|Lithopolis, Ohio and its roughly 1,600 people have a pretty nice|
Mexican restaurant within city limits in El Pedregal
As you may have noticed, a new interactive Google Map containing all the location and links to all my Ice Cream Chronicles posts is now acce...
|As this The Book Loft shelf shows, plenty of travel guides exist to places people|
wish to go, such as Paris and the country of France in this case
|The Carquinez Bridge, gateway to Vallejo and Benicia in San Francisco's east bay|
I can remember a time when the chain was conspicuous by its absence. Vallejo and Benicia are neighboring cities along the Bay Area's Carquinez Strait along Interstate 780, but I can remember when the more highly populated (but less economically well off) city of Vallejo was mermaid-less, but the much lesser populated (but more well-heeled) town of Benicia sported a branch.
With all Starbucks being mostly corporate-owned (save for locations inside airports, supermarkets, etc.), I myself wondered at the time what Starbucks didn't see in Vallejo, or perhaps, did see. Vallejo has one of the more diversely populated cities in the Bay Area (since 1980, the percentages among White, Black, Hispanic and Asian populations have steadily equalized) and I pondered if corporate minds thought that wasn't a money-making formula.
Eventually, Vallejo's residents did get their Starbucks and proved that they as much as anyone can boatloads of Frappuccinos and Unicorn Lattes. Nowadays, the Seattle-based chain is more of a constant (with close to 30,000 branches worldwide, with half of them in the United States) versus a buzzy novelty for which many would clamor. Interestingly enough, while Vallejo currently hosts more locations than Benicia, the higher per capita still resides with the latter (roughly one for every 7,000 residents for Benicia vs. 1 for every 20,000 residents in Vallejo.)
|Baba's, where coffee is brewed with Thunderkiss Coffee beans and pairs|
up well with their excellent breakfast sandwiches
A number of food establishments, from the diner level (Wildflower and George's Beechwold Cafe) to more formal dine-in type places (Baba's, with their coffee brewed with the excellent Thunderkiss Roasters, and The Crest Gastropub, although there coffee isn't highlighted much) also exist. However, for the person simply traveling through, merely grabbing a cup of coffee at these places isn't really an option.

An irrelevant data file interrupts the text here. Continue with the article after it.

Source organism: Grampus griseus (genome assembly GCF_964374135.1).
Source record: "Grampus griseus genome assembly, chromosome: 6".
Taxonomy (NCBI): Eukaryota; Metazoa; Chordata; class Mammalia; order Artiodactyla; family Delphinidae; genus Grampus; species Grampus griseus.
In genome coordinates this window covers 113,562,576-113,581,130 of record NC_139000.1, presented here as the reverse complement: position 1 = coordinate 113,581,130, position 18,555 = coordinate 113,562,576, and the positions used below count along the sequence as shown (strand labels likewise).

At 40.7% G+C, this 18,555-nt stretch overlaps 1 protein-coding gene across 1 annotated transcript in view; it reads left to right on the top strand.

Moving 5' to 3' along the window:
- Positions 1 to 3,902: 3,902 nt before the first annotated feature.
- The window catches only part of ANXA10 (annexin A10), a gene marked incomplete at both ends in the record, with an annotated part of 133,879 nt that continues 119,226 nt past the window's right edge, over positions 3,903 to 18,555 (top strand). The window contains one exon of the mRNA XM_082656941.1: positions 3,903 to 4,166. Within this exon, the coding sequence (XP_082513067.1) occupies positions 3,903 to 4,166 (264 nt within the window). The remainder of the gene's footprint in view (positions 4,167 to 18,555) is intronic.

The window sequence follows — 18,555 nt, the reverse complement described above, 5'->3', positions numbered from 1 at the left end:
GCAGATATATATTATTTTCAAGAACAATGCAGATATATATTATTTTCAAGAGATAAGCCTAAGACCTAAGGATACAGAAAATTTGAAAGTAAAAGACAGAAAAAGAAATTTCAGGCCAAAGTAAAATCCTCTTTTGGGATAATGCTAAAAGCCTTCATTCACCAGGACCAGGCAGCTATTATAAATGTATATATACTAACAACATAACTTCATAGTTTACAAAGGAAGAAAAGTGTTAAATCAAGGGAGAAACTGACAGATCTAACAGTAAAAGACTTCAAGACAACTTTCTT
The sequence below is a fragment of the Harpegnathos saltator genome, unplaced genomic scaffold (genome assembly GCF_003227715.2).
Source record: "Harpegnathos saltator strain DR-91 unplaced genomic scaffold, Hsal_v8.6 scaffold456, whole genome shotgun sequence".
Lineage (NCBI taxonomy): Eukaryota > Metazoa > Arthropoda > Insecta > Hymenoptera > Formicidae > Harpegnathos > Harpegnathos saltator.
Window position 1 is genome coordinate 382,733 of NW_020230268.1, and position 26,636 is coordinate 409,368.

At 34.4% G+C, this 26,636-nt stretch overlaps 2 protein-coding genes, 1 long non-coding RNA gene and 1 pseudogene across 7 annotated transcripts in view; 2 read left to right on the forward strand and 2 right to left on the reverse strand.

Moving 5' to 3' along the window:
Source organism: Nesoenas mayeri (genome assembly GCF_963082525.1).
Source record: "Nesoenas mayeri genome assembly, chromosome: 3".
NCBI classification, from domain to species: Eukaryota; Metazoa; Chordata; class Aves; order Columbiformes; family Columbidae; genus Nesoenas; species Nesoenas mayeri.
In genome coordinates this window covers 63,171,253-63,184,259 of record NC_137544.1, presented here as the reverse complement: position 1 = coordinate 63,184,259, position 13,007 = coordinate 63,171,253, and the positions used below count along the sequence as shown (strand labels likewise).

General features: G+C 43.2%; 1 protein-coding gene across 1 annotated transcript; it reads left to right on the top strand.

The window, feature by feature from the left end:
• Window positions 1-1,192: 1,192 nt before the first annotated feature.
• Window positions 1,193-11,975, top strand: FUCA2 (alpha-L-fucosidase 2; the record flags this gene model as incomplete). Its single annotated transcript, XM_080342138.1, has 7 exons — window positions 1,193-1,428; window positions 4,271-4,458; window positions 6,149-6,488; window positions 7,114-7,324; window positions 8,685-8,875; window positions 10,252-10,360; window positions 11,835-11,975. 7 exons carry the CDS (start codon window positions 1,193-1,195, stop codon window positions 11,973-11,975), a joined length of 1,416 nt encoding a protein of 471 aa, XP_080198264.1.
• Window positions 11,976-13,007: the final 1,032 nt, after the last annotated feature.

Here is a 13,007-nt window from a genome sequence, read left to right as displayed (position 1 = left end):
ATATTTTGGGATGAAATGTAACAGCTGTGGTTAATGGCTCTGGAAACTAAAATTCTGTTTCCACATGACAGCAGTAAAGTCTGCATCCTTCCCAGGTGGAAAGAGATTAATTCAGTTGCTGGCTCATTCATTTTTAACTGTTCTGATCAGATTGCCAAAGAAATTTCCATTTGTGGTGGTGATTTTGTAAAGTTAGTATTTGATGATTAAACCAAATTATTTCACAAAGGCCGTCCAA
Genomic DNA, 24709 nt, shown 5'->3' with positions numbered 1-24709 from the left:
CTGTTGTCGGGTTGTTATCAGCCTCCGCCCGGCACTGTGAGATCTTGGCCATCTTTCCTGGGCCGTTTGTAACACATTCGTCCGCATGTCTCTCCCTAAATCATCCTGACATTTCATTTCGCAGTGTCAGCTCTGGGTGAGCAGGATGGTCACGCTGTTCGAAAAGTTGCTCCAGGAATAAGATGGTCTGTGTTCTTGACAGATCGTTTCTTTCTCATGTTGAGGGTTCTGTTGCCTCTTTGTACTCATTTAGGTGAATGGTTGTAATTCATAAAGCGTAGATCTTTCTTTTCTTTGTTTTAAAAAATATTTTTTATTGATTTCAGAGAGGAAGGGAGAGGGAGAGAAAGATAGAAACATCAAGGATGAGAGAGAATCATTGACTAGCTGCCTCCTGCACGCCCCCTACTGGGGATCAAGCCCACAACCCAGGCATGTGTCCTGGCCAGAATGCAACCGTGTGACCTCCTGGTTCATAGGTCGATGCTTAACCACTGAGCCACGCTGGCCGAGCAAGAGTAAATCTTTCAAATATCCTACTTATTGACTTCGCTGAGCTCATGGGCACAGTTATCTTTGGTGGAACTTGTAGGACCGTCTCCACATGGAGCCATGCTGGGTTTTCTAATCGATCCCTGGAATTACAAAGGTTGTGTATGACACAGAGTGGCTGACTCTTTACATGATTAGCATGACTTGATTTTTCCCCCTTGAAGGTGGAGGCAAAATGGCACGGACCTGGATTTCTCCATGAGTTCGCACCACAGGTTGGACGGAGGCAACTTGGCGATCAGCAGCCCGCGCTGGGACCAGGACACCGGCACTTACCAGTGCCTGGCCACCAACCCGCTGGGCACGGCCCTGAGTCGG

That leaves some interesting three-pack of contenders for that potential cup of joe. Number one is pretty straightforward: Portia's, one of the first area restaurants to concentrate exclusively on Vegan dishes, now offers up a breakfast option with their Next Door Cafe, opened up, well, next door to their original restaurant on Indianola. Here, one can grab a cup of coffee brewed with Crimson Cup beans and, if one chooses, a bevy of breakfast food items.
Number two is might actually be the most interesting of the three, but really isn't a practical option unless cats are forefront on your mind. The main draw for Eat Purr Love Cat Cafe is not the java but the felines themselves: appointment fees to visit the store's cats and cafe sales go toward the nonprofit Columbus Humane, a nonprofit geared toward aiding animals in need.
|The headline in the October 18, 1989 edition of the San Francisco|
Chronicle went right to the point about the previous day's events
Of course, the earthquake's effect proved more durable than normal on a larger scale due to the circumstances of that day. Game 3 of Major League Baseball's World Series between the cross-bay rivals San Francisco Giants and Oakland A's was approximately 30 minutes from starting when the quake struck. Once the broadcast signal was restored, a national audience watched stunned as live shots of collapsed freeways, damaged buildings, and fires contrasted with the worried faces of both players and fans alike.
I have my own tale from that day, one that I have only shared with close friends and family until now.